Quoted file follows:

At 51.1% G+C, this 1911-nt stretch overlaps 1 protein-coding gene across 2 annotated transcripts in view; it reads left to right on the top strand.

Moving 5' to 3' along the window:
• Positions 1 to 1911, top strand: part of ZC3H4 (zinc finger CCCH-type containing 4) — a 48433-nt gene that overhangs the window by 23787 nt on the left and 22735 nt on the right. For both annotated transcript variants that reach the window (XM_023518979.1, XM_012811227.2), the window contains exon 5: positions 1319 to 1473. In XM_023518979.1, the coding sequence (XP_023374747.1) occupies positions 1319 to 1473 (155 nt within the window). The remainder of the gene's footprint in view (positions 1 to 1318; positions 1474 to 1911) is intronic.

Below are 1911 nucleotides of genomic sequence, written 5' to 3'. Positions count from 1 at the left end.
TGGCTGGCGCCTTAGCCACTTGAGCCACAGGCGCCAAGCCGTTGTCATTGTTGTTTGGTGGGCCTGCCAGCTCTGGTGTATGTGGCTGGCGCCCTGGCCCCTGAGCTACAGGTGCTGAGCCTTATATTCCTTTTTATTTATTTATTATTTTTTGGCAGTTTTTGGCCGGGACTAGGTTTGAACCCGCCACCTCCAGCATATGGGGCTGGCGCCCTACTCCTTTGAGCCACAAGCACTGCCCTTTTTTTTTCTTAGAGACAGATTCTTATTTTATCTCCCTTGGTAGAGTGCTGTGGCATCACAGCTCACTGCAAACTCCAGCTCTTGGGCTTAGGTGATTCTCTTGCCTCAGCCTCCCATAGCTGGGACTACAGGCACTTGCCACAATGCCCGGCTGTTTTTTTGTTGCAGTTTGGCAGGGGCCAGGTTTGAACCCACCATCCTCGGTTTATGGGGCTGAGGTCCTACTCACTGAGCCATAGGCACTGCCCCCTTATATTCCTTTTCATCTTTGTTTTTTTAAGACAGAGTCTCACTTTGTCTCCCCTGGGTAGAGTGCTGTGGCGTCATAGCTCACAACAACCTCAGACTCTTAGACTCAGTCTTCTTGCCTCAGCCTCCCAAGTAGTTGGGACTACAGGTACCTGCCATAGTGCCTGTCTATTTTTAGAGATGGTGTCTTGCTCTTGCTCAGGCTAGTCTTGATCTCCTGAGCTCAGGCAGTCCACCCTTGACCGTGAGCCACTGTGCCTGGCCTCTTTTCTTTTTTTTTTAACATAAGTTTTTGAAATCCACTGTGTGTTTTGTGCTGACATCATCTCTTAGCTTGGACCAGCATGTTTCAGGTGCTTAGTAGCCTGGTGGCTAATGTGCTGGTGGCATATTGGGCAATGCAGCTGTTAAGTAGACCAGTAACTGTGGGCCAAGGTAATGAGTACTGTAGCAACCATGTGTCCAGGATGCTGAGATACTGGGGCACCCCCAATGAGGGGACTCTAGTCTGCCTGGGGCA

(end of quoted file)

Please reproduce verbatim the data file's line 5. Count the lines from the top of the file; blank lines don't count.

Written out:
TGGCTGGCGCCTTAGCCACTTGAGCCACAGGCGCCAAGCCGTTGTCATTGTTGTTTGGTGGGCCTGCCAGCTCTGGTGTATGTGGCTGGCGCCCTGGCCCCTGAGCTACAGGTGCTGAGCCTTATATTCCTTTTTATTTATTTATTATTTTTTGGCAGTTTTTGGCCGGGACTAGGTTTGAACCCGCCACCTCCAGCATATGGGGCTGGCGCCCTACTCCTTTGAGCCACAAGCACTGCCCTTTTTTTTTCTTAGAGACAGATTCTTATTTTATCTCCCTTGGTAGAGTGCTGTGGCATCACAGCTCACTGCAAACTCCAGCTCTTGGGCTTAGGTGATTCTCTTGCCTCAGCCTCCCATAGCTGGGACTACAGGCACTTGCCACAATGCCCGGCTGTTTTTTTGTTGCAGTTTGGCAGGGGCCAGGTTTGAACCCACCATCCTCGGTTTATGGGGCTGAGGTCCTACTCACTGAGCCATAGGCACTGCCCCCTTATATTCCTTTTCATCTTTGTTTTTTTAAGACAGAGTCTCACTTTGTCTCCCCTGGGTAGAGTGCTGTGGCGTCATAGCTCACAACAACCTCAGACTCTTAGACTCAGTCTTCTTGCCTCAGCCTCCCAAGTAGTTGGGACTACAGGTACCTGCCATAGTGCCTGTCTATTTTTAGAGATGGTGTCTTGCTCTTGCTCAGGCTAGTCTTGATCTCCTGAGCTCAGGCAGTCCACCCTTGACCGTGAGCCACTGTGCCTGGCCTCTTTTCTTTTTTTTTTAACATAAGTTTTTGAAATCCACTGTGTGTTTTGTGCTGACATCATCTCTTAGCTTGGACCAGCATGTTTCAGGTGCTTAGTAGCCTGGTGGCTAATGTGCTGGTGGCATATTGGGCAATGCAGCTGTTAAGTAGACCAGTAACTGTGGGCCAAGGTAATGAGTACTGTAGCAACCATGTGTCCAGGATGCTGAGATACTGGGGCACCCCCAATGAGGGGACTCTAGTCTGCCTGGGGCA